Home' The Good Universities Guide : The Good Universities Guide 2014 Contents 78 GOOD UNIVERSITIES GUIDE
How to use this section
contains detailed profiles of 30 fields of study, from
accounting through to veterinary science
lists specialisations available in each field
rates and compares institutions and campuses that offer
degree-level courses in each field
introduces the kinds of jobs you could obtain after graduating
in this field
shows which institutions get the best ratings from graduates
in each field
shows which institutions produce the best results for their
graduates in each field.
How to use the tables
The tables compare campuses and institutions in each of the 30
fields of study. If you are interested in engineering, for example,
and want to see all the campuses where you can do engineering
and how they compare, this is the place to go.
Other comparisons of fields of study are available elsewhere
in the book:
If, for example, you want to see how engineering at UNSW
compares with other UNSW courses, look in the UNSW
profile (Section 4) for the table ‘How the fields of study rate
If you want to compare facts about one field with another (for
example, engineering with computing or maths) just turn to
the ‘Fields of study compared’ table in Section 2 (page 60).
The ‘What’s on offer and who’s there’ tables
These tables show all the providers who offer courses in any
given field of study along with selected information about how you
can study, how tough entry is, what it will cost and a snapshot of
the composition of the student body.
The fees shown are for the whole course and are
approximate. Confirm with the institution concerned.
The Getting in columns
These show the different ways you can study and how difficult (or
easy) it is to get into Commonwealth-supported places (CSPs).
They show the different study options available: F = full-time;
P = part-time; and E = external (distance or correspondence
education). Note that some courses can be taken by mixed
mode (a combination of internal and distance education).
Information about study options is supplied by the
A ‘tough’ rating means that entry to courses in this field at this
campus is among the toughest quarter of all courses in this
field; ‘average’ means the middle half; and ‘easier’ means the
least difficult quarter. Note that these are ‘within-field’ ratings.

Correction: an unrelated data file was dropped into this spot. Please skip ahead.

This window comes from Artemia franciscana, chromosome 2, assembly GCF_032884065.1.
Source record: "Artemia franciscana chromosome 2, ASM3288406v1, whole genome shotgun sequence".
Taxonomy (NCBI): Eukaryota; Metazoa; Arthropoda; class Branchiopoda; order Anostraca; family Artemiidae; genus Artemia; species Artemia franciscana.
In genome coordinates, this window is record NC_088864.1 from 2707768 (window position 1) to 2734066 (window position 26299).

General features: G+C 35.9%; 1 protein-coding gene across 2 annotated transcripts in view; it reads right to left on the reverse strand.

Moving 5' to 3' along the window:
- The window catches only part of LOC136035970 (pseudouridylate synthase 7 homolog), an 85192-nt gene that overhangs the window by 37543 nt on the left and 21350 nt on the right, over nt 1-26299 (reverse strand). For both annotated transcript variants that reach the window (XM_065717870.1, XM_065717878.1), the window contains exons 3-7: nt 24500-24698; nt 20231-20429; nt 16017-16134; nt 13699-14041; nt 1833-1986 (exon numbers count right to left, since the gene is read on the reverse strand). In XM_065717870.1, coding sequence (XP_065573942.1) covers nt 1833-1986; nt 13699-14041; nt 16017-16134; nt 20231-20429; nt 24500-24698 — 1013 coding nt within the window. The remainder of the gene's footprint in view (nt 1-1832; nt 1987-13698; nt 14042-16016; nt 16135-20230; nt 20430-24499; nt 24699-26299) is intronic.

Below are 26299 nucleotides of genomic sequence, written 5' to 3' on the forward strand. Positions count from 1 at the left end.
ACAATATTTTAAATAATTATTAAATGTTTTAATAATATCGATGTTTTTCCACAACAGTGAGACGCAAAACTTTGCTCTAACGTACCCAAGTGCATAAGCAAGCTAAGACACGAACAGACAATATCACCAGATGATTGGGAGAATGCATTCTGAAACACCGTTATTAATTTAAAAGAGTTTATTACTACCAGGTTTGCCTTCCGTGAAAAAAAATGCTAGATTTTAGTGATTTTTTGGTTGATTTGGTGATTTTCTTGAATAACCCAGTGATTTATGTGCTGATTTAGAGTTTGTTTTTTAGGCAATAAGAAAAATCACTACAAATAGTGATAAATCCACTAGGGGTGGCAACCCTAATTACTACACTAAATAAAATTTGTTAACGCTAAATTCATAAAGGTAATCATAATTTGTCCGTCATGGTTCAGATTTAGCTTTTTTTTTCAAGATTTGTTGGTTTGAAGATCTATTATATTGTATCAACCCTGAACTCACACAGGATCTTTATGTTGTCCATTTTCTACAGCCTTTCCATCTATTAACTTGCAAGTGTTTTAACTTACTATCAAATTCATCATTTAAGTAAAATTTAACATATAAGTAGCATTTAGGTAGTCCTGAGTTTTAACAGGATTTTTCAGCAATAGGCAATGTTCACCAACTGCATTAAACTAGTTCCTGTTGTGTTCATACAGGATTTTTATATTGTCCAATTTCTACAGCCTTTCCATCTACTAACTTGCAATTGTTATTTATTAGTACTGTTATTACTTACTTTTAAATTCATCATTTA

A ‘tough’ course in one field (for example, nursing) might be
a lot easier to get into than an ‘easy’ course in another (for
example, law). To see how tough or easy courses are to get
into across fields of study, see the ‘How tough to get in’
tables in Section 2.
Calculations of toughness are based upon the average 2013
cut-off scores for all courses offered at each campus by an
institution. Cut-off scores are as published by the tertiary
admissions centres in January 2013 in each state.
Remember that many institutions offer more than one course
in a field of study at the same campus, and the entry toughness
can vary for each course. For example, an institution may offer
information systems within a BBus degree as well as part of a
BIS, BIT or BSc degree. See the ‘Courses and entry
requirements’ tables for each institution in Section 4 for more
The What’s the cost columns
Here we provide two indicative costs.
The first is the likely CSP rate to be charged by each public
university expressed in 2013 terms. Keep in mind that CSP rates
apply to the individual units that a student takes within a course
and therefore these figures should be considered approximate.
The third column shows the average tuition fees for the
whole course for international students. Where possible, 2013
fees have been used in the calculations. As fee calculations vary
between institutions, the fees shown should be considered as
indicative only. Check and confirm fees with the institution
concerned. Information is supplied by the institutions.
The Who’s there columns
These columns offer a snapshot of the number of undergraduate
students and, of these, the number of international students in
each field at the institution. We also show the proportion of
students commencing courses directly from school, the
proportion of adults, the proportion of students who study part
time, the proportion who study externally and the proportion of
NESB students undertaking courses at the institution.
Information is for 2011 and is supplied by DIICCSRTE and
selected institutions other than universities.
The ‘Who’s still there in second year’ tables
means the proportion of students retained by this university
through to a second year of study, among those enrolled in the
same field of study with a cut-off score that falls within this band,
is either 100 per cent or a minimum of 15 percentage points
greater than the average national rate of retention.
means that the proportion of students retained by this
university through to a second year of study, among those
enrolled in the same field of study with a cut-off score that falls
within this band, is either 0 per cent or a minimum of 15
Links Archive The Good Universities Guide 2015 Navigation Previous Page Next Page